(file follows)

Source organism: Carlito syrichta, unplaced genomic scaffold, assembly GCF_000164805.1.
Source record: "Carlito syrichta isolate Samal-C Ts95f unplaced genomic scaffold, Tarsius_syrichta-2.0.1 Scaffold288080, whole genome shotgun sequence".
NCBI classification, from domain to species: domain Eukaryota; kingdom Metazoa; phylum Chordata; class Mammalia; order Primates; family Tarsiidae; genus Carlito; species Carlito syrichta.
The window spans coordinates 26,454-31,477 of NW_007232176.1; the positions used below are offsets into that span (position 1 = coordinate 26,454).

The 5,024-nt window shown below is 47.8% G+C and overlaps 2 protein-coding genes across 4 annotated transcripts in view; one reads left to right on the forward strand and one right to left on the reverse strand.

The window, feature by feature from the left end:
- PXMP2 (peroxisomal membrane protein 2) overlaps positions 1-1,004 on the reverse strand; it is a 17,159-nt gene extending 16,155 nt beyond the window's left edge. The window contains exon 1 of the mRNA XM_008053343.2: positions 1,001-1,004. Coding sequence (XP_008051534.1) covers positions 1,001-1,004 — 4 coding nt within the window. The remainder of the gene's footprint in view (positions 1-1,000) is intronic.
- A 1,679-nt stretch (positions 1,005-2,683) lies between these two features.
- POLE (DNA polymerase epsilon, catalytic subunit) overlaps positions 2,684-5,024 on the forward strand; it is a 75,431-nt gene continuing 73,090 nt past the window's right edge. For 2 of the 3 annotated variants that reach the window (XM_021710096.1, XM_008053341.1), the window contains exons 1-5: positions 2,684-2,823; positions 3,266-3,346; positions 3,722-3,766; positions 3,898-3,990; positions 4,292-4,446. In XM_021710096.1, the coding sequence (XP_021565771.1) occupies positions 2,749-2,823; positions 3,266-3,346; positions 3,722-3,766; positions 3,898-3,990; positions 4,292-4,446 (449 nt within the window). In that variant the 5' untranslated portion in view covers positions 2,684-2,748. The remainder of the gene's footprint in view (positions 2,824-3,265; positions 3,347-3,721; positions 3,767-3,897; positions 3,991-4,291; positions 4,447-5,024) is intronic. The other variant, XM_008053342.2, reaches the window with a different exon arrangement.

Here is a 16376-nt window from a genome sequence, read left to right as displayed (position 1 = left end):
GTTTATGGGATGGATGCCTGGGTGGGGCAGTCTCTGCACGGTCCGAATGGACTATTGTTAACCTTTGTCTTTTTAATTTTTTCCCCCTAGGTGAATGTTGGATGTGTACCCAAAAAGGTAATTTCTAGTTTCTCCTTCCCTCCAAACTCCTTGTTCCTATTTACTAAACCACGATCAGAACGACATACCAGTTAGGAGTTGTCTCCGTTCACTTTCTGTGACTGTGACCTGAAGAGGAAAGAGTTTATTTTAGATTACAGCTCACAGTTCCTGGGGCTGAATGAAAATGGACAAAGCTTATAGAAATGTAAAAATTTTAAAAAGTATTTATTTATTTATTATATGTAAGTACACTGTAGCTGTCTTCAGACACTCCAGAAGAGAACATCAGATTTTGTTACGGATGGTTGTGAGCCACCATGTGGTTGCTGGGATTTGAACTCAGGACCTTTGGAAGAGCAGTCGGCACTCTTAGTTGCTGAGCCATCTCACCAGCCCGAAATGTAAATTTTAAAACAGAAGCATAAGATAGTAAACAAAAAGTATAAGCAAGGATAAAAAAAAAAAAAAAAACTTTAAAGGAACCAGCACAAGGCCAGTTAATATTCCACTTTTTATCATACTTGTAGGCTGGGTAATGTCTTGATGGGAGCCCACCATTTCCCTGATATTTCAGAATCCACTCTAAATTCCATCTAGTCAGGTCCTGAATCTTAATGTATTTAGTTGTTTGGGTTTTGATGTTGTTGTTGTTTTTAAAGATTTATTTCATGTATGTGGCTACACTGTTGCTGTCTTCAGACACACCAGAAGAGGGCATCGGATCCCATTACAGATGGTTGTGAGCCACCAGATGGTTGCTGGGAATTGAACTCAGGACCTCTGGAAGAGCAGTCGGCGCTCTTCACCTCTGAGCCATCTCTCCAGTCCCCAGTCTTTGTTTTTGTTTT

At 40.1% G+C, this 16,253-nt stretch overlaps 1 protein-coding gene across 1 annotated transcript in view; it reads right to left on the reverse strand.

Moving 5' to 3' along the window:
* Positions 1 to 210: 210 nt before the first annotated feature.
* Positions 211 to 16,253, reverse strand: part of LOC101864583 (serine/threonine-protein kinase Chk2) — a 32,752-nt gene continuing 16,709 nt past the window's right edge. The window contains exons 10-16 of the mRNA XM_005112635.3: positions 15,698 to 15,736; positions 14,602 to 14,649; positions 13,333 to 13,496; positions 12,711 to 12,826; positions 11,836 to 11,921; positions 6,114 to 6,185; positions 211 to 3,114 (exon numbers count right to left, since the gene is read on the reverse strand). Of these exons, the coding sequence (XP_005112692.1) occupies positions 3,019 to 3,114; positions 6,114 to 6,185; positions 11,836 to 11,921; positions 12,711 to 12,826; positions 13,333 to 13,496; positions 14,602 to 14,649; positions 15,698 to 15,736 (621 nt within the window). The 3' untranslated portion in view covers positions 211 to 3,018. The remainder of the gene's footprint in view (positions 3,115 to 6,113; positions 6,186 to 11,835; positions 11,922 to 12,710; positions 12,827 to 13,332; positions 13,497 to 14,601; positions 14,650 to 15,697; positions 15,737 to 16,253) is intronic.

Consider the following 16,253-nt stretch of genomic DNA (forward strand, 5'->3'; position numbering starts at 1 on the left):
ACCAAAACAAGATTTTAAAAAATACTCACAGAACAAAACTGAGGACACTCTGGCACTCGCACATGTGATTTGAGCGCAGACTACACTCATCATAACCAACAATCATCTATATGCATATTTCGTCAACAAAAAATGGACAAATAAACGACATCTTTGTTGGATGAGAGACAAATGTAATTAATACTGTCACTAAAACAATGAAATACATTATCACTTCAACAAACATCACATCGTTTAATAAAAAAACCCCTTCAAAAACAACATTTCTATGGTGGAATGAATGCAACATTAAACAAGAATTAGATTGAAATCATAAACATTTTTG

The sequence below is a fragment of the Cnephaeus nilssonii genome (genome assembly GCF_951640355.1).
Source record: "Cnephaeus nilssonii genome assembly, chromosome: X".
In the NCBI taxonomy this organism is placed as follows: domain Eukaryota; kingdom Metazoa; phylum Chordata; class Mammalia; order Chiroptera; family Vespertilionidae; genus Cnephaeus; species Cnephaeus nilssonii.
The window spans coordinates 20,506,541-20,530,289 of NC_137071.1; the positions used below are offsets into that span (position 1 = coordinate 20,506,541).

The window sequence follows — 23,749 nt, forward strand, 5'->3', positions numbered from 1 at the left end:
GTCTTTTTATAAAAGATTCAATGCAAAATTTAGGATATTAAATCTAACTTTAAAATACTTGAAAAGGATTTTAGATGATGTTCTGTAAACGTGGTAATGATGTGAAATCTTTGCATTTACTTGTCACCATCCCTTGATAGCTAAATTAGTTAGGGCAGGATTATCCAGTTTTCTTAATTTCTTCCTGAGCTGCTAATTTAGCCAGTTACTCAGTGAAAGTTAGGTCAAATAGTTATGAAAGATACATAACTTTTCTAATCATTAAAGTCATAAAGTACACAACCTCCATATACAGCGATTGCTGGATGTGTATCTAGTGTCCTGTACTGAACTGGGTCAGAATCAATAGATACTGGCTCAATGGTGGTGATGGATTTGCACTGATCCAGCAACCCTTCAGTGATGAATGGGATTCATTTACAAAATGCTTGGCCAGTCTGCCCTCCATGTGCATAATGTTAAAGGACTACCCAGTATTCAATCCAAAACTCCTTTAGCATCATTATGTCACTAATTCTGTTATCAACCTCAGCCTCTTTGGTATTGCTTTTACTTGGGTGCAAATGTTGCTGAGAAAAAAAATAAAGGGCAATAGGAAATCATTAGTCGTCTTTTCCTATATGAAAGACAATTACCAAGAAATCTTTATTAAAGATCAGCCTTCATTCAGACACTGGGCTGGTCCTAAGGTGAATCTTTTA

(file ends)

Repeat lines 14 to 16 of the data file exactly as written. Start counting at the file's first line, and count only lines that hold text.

* Positions 1 to 210: 210 nt before the first annotated feature.
* Positions 211 to 16,253, reverse strand: part of LOC101864583 (serine/threonine-protein kinase Chk2) — a 32,752-nt gene continuing 16,709 nt past the window's right edge. The window contains exons 10-16 of the mRNA XM_005112635.3: positions 15,698 to 15,736; positions 14,602 to 14,649; positions 13,333 to 13,496; positions 12,711 to 12,826; positions 11,836 to 11,921; positions 6,114 to 6,185; positions 211 to 3,114 (exon numbers count right to left, since the gene is read on the reverse strand). Of these exons, the coding sequence (XP_005112692.1) occupies positions 3,019 to 3,114; positions 6,114 to 6,185; positions 11,836 to 11,921; positions 12,711 to 12,826; positions 13,333 to 13,496; positions 14,602 to 14,649; positions 15,698 to 15,736 (621 nt within the window). The 3' untranslated portion in view covers positions 211 to 3,018. The remainder of the gene's footprint in view (positions 3,115 to 6,113; positions 6,186 to 11,835; positions 11,922 to 12,710; positions 12,827 to 13,332; positions 13,497 to 14,601; positions 14,650 to 15,697; positions 15,737 to 16,253) is intronic.

Consider the following 16,253-nt stretch of genomic DNA (forward strand, 5'->3'; position numbering starts at 1 on the left):